The VCFS is interested in knowledge sharing and training – understanding how LAs systems work, such as referral pathways, so they can see their place in the bigger picture, as well as workforce training so that the VCFS staff can develop their skills and career prospects.
Some in the VCFS are keen to participate in assessment and evaluation. When they have trusted relationships with families, they want to be able to use their insight and experience to contribute to assessment to help families’ needs be met. Equally, when a family’s outcomes are being evaluated, they’re keen to evidence their impact.
Data sharing is another opportunity. The VCFS does not expect to have access to all data, but they do feel that there needs to be more flexibility so that they can be more effective in what they do.
They want partnership to be long term, not just for the duration of a pot of funding. So, they want the local authority to have a vision for how this will be continued.
They’re keen to be involved in joint problem-solving – coming together cross-sector to make things better in their communities. In Nottinghamshire, when the LA held a workshop to discuss Family Hubs, the VCFS was simply pleased to be brought together to work collaboratively, because this in itself would enable them to work together better.
VCFS capacity post pandemic
Turning to the pandemic and its impact upon the voluntary sector, interestingly, what we at FHN hear is quite polarised. Some VCFS organisations are still suffering from fatigue, disillusionment, with fewer volunteers and many facing closure. Others, however, were empowered during the pandemic and can see new possibilities as a result.
Potential of faith organisations
This has particularly emerged amongst some faith organisations. We have heard from many churches who played a vital role supporting their communities during the pandemic, making new connections, and thriving on the can-do attitude and reduced red tape.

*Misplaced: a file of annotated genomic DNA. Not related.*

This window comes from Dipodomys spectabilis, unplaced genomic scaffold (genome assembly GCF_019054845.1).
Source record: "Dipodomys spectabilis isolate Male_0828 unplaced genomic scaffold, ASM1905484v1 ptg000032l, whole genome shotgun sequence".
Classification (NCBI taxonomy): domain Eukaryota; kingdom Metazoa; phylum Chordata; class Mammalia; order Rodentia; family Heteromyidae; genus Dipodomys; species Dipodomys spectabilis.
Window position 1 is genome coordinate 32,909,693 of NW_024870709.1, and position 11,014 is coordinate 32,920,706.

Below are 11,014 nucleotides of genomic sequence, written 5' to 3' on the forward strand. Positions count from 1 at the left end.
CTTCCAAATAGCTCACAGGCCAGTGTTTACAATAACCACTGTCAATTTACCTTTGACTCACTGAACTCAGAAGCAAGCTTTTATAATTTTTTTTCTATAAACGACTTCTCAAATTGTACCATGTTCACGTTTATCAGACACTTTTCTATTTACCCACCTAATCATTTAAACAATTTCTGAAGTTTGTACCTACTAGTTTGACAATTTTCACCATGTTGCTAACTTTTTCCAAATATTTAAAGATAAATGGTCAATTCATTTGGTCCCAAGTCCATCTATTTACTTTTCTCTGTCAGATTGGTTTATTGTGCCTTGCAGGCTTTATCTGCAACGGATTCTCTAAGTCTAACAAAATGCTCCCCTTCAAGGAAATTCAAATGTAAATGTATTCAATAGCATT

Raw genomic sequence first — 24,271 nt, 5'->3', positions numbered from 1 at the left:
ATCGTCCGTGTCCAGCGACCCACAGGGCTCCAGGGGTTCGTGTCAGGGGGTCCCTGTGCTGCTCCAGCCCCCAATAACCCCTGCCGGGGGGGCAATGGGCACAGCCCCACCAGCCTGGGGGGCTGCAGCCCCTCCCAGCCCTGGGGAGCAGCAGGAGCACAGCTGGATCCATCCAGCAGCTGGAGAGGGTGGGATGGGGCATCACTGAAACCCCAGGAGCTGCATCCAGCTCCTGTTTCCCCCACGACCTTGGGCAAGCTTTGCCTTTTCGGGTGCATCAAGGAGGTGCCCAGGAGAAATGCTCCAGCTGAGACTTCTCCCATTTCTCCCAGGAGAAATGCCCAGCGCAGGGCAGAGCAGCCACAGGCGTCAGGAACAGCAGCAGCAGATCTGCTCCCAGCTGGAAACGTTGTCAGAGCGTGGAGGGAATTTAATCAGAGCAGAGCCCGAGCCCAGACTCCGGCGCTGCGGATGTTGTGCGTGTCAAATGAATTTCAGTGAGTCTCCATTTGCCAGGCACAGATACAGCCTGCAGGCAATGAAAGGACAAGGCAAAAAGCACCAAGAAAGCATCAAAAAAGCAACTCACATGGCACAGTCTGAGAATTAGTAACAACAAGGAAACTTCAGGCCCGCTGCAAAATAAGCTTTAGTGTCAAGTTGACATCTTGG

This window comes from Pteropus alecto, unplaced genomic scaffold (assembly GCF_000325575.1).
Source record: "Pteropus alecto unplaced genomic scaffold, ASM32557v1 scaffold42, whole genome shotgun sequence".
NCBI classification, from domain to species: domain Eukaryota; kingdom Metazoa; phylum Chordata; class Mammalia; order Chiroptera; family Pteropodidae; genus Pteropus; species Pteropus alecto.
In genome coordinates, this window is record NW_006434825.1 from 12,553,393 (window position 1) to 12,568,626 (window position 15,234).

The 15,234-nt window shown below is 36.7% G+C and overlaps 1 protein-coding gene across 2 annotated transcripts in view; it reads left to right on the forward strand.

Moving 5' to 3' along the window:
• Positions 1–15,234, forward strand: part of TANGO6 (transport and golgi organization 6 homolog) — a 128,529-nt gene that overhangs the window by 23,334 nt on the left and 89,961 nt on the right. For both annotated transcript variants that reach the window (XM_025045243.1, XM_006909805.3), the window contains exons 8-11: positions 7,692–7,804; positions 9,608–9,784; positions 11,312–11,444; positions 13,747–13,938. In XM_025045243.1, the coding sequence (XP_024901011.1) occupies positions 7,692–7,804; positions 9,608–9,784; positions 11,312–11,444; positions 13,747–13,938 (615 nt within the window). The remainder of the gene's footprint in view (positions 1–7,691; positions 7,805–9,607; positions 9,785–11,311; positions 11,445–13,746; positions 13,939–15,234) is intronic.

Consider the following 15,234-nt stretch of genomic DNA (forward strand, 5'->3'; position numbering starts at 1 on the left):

Our conversations with other faith organisations focused more specifically on their importance as bridges to their specific neighbourhoods. Embedded in their local communities, they are trusted by families and are keen to help them get the help they need – but trust between LAs and faith organisations is important too. Some local authority staff express concerns about faith organisations’ motivations – whether they might be simply ‘in it for money’, or driven to get ‘bums on seats’, and some faith organisations feel their traditions are not respected. However, at a local community level, through building relationships, step by step, there is genuine potential to safely build capacity and reach, through working together.
We can learn from local authorities who have engaged with faith organisations through the Churchworks Commission and Violence Reduction Units. And specifically, if you want to see for yourself the potential energy and commitment of a local faith organisation, talk to Yeovil Community Church in Somerset, where they deliver elements of the Supporting Families programme as well as provide a range of services for all families. Of course, not all churches will have this ambition or capacity, but there is a lot of potential out there.
The local voluntary, community and faith sector implementation recommendations
So what does this tell us about how LAs should involve the local VCFS in Family Hub implementation? The recommendations below are a place to start:
- Begin consultation as soon as possible and involve the VCFS by reaching out widely and letting others spread the word
- Think carefully about how you communicate your plan – if you have a theory of change, this can be a useful way to share your vision
- Go for transparency. In Lancashire, they use Slack, a digital platform enabling everyone involved in implementing Family Hubs to access information and stay up to date, they call it ‘working in the open’ and it creates a real sense that ‘we’re in this together’
- In your Family Hub staffing plans, include a voluntary sector engagement worker or enabler or connector
- Think about digital innovation and how this can help you work effectively with a wider local network
- And, approach this work with a mindset of continuous improvement. If that’s your culture, it means you don’t need to get it right first time. Involve people from the first, agree what you’re working towards, and make it clear that you’re going to persevere.
If you have insights to share from a local authority or VCFS perspective on this topic, please don’t hesitate get in touch: email@example.com
Image by Hanna Busing courtesy of Unsplash